april2006-375.jpgThe course was fantastic and I couldn’t believe I was standing in Ireland, on a golf course, overlooking the bay. The breeze was crisp and cool, so I bought a goofy knit hat with a pom-pom on top and borrowed a warm vest from a friend. Non members can play here for 22Euros, but I think there is a discount for international visitors. What a steal!

    The course wasn’t very busy, so our crew really took in the scenery of the ocean on one side, and fields of horses on the other. This links-style course was simply breathtaking. Our afternoon closed with another visit to The Whiskey Fly Bar and a round of Guinness.

    The Irish really know how to entertain.

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  • I learned a few things while I was in Ireland:


    A hot soak in seaweed relieves jet-lag.

    When someone says “Now that’s good craic (pronounced crack)” they are not referring to a drug. They are referring to a fun time and good conversation.

    Do not ask for cream with your tea or coffee. You will get whipped cream. Instead, ask for milk.

    A proper pint of Guinness is served to those who wait. It takes time for this brew to settle properly before drinking.

    People in Ireland don’t name their children Shannon (uh-hm, Mom). It is the US equivalent of naming your child Mississippi or Rio Grande.

    You can pay to spend the night in a former insane asylum in Sligo.

    Sitting in a pub, Guinness in hand, with a peat fire burning, is a really good memory to have.

    Jack in the Box is not a restaurant, it is a dead man from Dublin.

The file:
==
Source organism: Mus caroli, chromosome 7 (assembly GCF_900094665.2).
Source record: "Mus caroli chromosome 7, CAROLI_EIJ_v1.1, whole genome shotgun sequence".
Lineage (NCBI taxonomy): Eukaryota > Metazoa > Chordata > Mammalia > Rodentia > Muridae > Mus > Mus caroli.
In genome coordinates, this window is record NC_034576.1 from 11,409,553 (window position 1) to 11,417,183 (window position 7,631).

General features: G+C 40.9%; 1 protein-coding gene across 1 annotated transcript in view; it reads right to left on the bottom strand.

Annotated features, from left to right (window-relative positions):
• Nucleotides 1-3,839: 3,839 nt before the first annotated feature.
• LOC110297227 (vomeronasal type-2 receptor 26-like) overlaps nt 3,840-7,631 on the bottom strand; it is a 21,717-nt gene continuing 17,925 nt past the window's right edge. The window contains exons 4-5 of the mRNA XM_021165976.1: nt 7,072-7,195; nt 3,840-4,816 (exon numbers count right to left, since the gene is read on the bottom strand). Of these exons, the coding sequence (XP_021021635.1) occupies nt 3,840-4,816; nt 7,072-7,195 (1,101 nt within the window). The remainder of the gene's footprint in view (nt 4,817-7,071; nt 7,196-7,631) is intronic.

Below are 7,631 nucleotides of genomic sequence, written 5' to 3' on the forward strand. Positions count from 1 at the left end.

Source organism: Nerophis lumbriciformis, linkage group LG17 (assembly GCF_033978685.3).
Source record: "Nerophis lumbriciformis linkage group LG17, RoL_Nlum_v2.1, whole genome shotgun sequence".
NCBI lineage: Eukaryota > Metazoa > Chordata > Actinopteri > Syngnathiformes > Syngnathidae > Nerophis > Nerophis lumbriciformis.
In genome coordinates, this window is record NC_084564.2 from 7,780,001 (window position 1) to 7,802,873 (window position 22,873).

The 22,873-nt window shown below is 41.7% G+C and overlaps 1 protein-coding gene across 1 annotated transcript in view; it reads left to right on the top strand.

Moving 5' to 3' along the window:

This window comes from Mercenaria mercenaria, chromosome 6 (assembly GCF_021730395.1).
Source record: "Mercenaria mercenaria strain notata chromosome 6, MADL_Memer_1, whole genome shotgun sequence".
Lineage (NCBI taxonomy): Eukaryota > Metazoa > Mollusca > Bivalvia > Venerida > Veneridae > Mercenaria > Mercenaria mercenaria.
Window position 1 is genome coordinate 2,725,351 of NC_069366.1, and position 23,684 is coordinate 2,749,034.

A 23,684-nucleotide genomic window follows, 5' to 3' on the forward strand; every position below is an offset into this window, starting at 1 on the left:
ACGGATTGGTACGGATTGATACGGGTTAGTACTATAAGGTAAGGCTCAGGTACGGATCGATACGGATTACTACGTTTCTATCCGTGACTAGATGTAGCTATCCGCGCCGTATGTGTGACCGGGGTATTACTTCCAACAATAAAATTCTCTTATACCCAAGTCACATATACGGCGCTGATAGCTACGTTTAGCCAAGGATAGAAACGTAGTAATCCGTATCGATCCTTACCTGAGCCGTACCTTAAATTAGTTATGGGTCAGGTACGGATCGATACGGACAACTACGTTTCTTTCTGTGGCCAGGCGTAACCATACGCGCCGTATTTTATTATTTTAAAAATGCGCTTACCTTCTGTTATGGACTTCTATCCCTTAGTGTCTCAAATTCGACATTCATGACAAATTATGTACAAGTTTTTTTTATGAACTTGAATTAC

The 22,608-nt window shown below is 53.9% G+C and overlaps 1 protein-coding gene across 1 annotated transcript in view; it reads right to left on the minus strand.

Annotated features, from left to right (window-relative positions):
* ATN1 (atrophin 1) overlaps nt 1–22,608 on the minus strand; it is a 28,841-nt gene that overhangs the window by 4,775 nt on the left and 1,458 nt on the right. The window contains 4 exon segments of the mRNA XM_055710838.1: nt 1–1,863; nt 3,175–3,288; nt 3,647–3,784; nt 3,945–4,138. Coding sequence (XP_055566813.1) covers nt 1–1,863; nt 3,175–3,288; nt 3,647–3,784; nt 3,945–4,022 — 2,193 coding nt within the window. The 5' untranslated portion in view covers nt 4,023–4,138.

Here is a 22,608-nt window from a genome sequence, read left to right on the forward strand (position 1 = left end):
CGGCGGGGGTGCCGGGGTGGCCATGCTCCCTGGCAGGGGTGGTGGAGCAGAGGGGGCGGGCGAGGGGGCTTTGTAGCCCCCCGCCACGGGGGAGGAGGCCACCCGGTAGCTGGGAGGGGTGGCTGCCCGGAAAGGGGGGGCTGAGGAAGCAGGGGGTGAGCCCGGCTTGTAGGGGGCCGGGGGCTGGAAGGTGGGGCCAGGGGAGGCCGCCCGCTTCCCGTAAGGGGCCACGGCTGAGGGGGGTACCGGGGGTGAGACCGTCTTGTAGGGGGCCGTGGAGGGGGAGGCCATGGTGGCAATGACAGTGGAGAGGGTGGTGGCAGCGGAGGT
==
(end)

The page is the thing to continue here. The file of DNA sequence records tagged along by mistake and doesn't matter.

U2 got their start playing on Grafton Street.

    Temple Bar is not an actual bar. Well, it is a bar, but the name refers to an area that is the cultural quarter of Dublin.

    After a few pints of Guinness, you might see faeries.

    To make your own memories and learn your own tips, visit


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  • The New York Daily News recently ran an article by Chanize Thorpe regarding passport cards. This informative article offers all the goods on the new passport cards, including a list of pros and cons.

    passport photo by kappuruThe cards would be valid for travel by land or sea to Mexico, the Caribbean, Canada and Bermuda, so if you travel frequently to these destinations, maybe a passport card would make sense. If you travel anywhere else, or by air, you would still need a traditional passport book.
    Maybe the passport card is a good idea, but each card is embedded with a chip that can be read wirelessly up to 20 feet away. The chip contains an id number that is linked to photos and biographical information that is stored by the government in a “secure” database. Those interested can go to the US State Department’s Official Site to get info on passports and id cards.

    Okaayyyy. So, this means that I could get a passport card and anyone with the capability could walk within 20 feet of me and scan me for all of my personal information? Hello, Jason Bourne. Where are you?

    No offense, but this totally freaks me out. I think I will keep my traditional passport for the moment. To read the article in the NY Daily News, click here.